Thursday, 1 May 2014

Martin Wolf proposes the death of banking

Martin Wolf is the latest in a long line of people to propose full reserve banking and removal of banks "money creation" powers. But as I noted when I reviewed the IMF researchers Benes & Kumhof's proposal for full reserve banking, this would mean the death of commercial banking. Maybe that's not such a bad thing.....but wouldn't it be better to say so directly?

Oh, and money creation by committee IS a bad thing. Definitely.

More here. (Pieria)

12 comments:

  1. “But there is a problem. The functions that distinguish “banks” from other financial institutions are credit intermediation (deposit-taking and lending) and maturity transformation (borrowing short, lending long). Once banks no longer do either of these, they cannot be regarded as banks. They are simply shops. Once again, we are faced with the death of commercial banking.”

    Under a system where the central bank can directly expand the amount of money to the public through issuance of accounts while maintaining the existing banking system this problem won’t arise.

    “But once again, there is a problem. Banks are not fund managers. People who want to put money at risk for a return don’t generally put it in banks: they invest it in funds or manage their own portfolio. People put money in banks for two reasons:

    • because they want safety AND a return
    • because they need liquidity (including access to payments systems)”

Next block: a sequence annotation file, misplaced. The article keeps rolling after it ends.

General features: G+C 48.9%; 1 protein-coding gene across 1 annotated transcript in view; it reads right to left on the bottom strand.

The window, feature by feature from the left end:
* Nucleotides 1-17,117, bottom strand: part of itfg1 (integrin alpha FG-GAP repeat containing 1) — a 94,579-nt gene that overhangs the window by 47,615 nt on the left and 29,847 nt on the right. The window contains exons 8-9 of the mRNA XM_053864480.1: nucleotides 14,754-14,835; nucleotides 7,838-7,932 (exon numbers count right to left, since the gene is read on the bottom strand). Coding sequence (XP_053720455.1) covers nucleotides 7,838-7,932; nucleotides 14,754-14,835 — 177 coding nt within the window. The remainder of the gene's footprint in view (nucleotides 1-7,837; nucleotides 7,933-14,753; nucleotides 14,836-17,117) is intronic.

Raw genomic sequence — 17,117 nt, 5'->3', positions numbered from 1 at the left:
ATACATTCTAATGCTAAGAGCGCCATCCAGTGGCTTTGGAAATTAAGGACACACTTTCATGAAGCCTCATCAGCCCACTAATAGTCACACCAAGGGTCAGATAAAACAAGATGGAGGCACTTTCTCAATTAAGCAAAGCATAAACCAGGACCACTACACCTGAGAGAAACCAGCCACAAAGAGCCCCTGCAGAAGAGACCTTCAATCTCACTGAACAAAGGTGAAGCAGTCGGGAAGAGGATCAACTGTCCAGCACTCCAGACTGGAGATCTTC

If the commercial banking system is maintained as it is while the CB also develops the mechanism to expand money to broad public then this is no problem right?

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  2. Removing banks (as we knew them) from the system doesn't change much really. It's all about taking out a single misunderstood and perennially mispriced product: the synthetic gilt (aka bank savings). Broad money (equity, corporate bonds, commercial payment terms, etc) keeps on being created privately subject to market forces. Narrow money (gilts and reserves) keeps on being created by committee as usual because it's the only way it can be done (the central bank cannot not set the interest rate and reserve rules, the treasury cannot not decide how much paper they issue).

    The only objection could be that banks have been used as a channel for arbitrage between broad and narrow money. It's not been a reliable or efficient one. Governments (aka central banks) can use direct intervention in broad money (trade broad indices of private paper) and/or use the tax system (just give the monetary policy committee the power to set the VAT rate for instance).

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  3. "Oh, and money creation by committee IS a bad thing. Definitely."

    Evidence? Very good thing, surely. Probably depends on the amount and the distribution. Every citizen gets the same amount when people are short of money, (ultimate aim: keeping inflation - including property inflation - in check and unemployment down), it is a very good thing.

    I do not see why full reserve banks cannot work as banks? There is no shred of evidence that this would not work. Try and see. It's the author's opinion that this is the death of banking, fair enough, but not based on any evidence either.